Over 75% of our business owners are women. Why is this important? Seven out of ten of the world’s hungry are women and girls. According to the UN World Food Program findings, women and girls are most affected by neglect in rural, poverty-stricken areas. In East Africa, women are more likely to be illiterate, perform unpaid work and eat less in lean times than men. However, when women are financially empowered, they prioritize things like health care, nutritious food, and education that benefit their families and communities. Increasing the bargaining power of women creates a virtuous cycle as female spending supports the development of human capital, which in turn fuels current and future economic growth. Successful women entrepreneurs also strengthen social justice in the communities where they live.
According to sub-analysis of our Randomized Controlled Trial results, Village Enterprise program households with female participants benefitted more than households with male participants in regards to increases in total asset ownership and consumption as well as access to savings groups. Moreover, women participating in the Village Enterprise program reported increased standing in the community and subjective well-being including improved mental health and an overall sense of happiness.
Founders Pledge endorses Village Enterprise as a top charity for women’s empowerment. According to Founders Pledge, “Village Enterprise excels at improving the lives of women, and has strong 3rd party evidence that its model is an effective way of addressing extreme poverty.”
Over 75% of East Africa’s population is younger than 35, and the number is projected to rise. Investing in youth unlocks economic opportunity for decades to come. Most rural youths are unemployed, with few if any economic opportunities in the formal labor sector. In response, Village Enterprise adapted our poverty Graduation program to transform rural youth into entrepreneurs.
In Kitgum, Uganda, Village Enterprise works with multiple partners, including consortia partners GOAL, Voluntary Service Overseas, and Restless Development, on an initiative to equip rural youth to start and run successful agriculture-related businesses. The Mastercard Foundation-funded DYNAMIC (Driving Youth-led New Agribusiness and Microenterprise) increased opportunities for agriculture as a viable economic activity for youth in a region where little formal employment exists.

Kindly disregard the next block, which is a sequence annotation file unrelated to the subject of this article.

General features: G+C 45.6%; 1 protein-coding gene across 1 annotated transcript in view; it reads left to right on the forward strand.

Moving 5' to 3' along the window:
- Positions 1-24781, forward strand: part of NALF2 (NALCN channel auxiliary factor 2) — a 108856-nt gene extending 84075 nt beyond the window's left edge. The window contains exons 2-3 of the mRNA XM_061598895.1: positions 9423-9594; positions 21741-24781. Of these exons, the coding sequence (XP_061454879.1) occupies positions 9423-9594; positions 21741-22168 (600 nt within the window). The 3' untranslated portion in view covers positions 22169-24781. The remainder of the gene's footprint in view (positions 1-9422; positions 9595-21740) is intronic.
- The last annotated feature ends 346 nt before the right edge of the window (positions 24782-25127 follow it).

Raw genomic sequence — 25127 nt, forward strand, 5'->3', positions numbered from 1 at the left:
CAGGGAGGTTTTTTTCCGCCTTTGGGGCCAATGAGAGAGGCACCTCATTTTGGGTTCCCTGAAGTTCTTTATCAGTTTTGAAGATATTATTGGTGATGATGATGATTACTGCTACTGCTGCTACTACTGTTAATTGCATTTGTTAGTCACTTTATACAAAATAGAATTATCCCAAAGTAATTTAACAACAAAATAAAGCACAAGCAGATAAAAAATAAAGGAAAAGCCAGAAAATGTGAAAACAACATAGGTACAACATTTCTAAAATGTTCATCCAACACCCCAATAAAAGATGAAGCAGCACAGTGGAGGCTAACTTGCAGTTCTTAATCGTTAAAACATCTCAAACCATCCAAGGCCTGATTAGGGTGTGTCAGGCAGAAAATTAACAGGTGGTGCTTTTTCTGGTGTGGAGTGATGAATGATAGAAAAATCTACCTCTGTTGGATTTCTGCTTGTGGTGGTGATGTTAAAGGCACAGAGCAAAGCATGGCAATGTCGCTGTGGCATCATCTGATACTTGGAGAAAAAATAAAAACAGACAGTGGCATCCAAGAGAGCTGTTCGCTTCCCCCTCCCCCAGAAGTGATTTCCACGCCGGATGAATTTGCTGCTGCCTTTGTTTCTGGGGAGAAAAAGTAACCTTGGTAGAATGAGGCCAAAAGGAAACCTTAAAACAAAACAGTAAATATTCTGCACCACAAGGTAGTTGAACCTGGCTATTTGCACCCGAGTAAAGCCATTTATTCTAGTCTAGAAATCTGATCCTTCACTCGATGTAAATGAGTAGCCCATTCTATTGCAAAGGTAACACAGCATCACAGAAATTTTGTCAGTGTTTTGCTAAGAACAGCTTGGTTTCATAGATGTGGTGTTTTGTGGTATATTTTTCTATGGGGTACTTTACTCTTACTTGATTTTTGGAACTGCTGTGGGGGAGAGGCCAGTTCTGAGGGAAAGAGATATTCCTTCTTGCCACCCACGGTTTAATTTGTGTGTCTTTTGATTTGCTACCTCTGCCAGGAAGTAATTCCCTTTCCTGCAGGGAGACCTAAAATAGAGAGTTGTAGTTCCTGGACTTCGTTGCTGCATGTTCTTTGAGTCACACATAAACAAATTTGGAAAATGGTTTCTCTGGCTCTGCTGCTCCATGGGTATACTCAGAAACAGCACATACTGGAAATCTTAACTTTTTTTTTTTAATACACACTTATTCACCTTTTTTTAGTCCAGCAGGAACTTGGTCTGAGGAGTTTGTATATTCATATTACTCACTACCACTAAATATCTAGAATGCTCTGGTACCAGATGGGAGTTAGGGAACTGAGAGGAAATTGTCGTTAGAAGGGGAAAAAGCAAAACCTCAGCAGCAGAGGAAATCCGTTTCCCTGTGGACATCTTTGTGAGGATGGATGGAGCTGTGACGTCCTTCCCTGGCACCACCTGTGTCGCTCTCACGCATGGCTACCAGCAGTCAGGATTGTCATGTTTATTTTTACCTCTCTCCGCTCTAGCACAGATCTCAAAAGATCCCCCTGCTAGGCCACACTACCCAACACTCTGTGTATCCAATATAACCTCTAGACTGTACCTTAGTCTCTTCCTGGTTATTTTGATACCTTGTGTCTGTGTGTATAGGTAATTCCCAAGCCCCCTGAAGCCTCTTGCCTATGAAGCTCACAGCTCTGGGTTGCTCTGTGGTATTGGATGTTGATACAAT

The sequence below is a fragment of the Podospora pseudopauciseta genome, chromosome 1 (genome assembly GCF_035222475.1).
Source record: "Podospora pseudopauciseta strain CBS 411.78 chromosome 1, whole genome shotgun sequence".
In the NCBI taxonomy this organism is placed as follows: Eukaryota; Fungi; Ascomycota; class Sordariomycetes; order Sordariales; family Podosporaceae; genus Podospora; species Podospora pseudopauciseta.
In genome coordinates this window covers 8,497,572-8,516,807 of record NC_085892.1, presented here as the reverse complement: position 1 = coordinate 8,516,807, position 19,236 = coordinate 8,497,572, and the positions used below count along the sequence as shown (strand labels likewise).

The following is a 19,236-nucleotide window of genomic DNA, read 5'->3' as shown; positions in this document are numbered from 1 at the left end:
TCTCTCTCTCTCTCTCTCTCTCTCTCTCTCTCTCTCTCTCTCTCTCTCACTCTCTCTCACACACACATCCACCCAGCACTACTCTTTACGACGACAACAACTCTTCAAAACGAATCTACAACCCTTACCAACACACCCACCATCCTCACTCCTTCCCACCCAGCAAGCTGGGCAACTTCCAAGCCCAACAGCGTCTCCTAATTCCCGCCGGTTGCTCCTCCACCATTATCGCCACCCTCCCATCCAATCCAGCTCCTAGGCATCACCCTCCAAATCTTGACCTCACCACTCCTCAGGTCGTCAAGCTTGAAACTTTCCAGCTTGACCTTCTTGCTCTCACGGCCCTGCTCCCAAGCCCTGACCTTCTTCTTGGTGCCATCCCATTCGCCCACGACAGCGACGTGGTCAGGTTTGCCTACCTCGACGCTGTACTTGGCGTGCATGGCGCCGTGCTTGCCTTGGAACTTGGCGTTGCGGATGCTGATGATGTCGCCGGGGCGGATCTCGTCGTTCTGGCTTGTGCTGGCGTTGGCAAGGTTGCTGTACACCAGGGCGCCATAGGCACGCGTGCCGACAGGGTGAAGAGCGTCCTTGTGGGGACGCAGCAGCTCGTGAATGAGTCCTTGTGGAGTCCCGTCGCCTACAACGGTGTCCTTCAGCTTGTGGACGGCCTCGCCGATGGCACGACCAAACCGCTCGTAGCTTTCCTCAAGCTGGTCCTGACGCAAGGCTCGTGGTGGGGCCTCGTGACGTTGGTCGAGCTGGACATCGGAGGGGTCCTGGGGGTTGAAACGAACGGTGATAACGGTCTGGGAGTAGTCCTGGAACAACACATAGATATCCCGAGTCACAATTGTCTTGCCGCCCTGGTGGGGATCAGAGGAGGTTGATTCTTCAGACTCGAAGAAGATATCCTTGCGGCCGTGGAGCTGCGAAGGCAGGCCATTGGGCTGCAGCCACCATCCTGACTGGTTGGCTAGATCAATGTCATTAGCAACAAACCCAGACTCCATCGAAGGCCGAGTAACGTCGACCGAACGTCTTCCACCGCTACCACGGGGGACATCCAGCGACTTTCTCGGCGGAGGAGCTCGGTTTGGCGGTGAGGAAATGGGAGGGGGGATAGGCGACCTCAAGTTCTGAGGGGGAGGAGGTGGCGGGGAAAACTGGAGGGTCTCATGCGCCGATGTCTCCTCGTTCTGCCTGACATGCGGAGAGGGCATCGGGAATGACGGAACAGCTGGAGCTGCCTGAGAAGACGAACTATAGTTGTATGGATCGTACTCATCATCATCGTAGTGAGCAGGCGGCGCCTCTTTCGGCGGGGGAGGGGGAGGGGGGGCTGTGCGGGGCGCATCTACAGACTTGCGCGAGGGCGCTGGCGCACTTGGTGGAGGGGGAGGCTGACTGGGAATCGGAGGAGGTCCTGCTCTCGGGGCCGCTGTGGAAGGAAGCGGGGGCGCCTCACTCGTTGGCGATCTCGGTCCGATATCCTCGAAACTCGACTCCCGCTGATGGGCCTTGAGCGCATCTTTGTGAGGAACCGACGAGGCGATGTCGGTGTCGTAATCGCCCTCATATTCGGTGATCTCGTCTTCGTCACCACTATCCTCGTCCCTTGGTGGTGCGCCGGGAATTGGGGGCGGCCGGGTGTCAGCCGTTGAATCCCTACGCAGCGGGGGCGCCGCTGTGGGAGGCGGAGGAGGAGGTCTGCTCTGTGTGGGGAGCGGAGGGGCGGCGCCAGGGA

This program builds on our previous success starting youth-based businesses as implementing partner with FHI360 on the USAID’s Feed-the-Future initiative to reduce poverty and food insecurity. A focus on youth was inspired by the results of a Youth Study conducted in Spring 2014 in partnership with FHI 360 and USAID to identify retention, training, and business selection strategies for our program. This study was a November 2015 finalist of a USAID Collaborative, Learning and Adaptation Case Competition.
The refugee population in Uganda nears 1.5 million people and continues to grow due to unrest and civil war in the Democratic Republic of Congo, Burundi, and South Sudan. Village Enterprise is responding by adapting our microenterprise Graduation program for refugees.
In 2018, Village Enterprise worked with other organizations to conduct a market assessment for microenterprise programming in the West Nile refugee settlements of Bidi Bidi, Rhino Camp, and Palorinya. Following successful completion of the study, we implemented an ECHO Foundation-funded pilot to pair newly arrived refugees with host community members to launch small businesses that promote resilience and reduce aid reliance across three settlements. This consortium also included CARE, Save the Children, and Oxfam. Based on the success of that pilot, we recently entered into a new project as part of the ReHope BRIDGE (Resilient Market Systems Development) project funded by UK Department of International Development (DFID). Village Enterprise also provides support to DFID Innovations Centers in creating Human Centered Design (HCD) approach to improve project outcomes.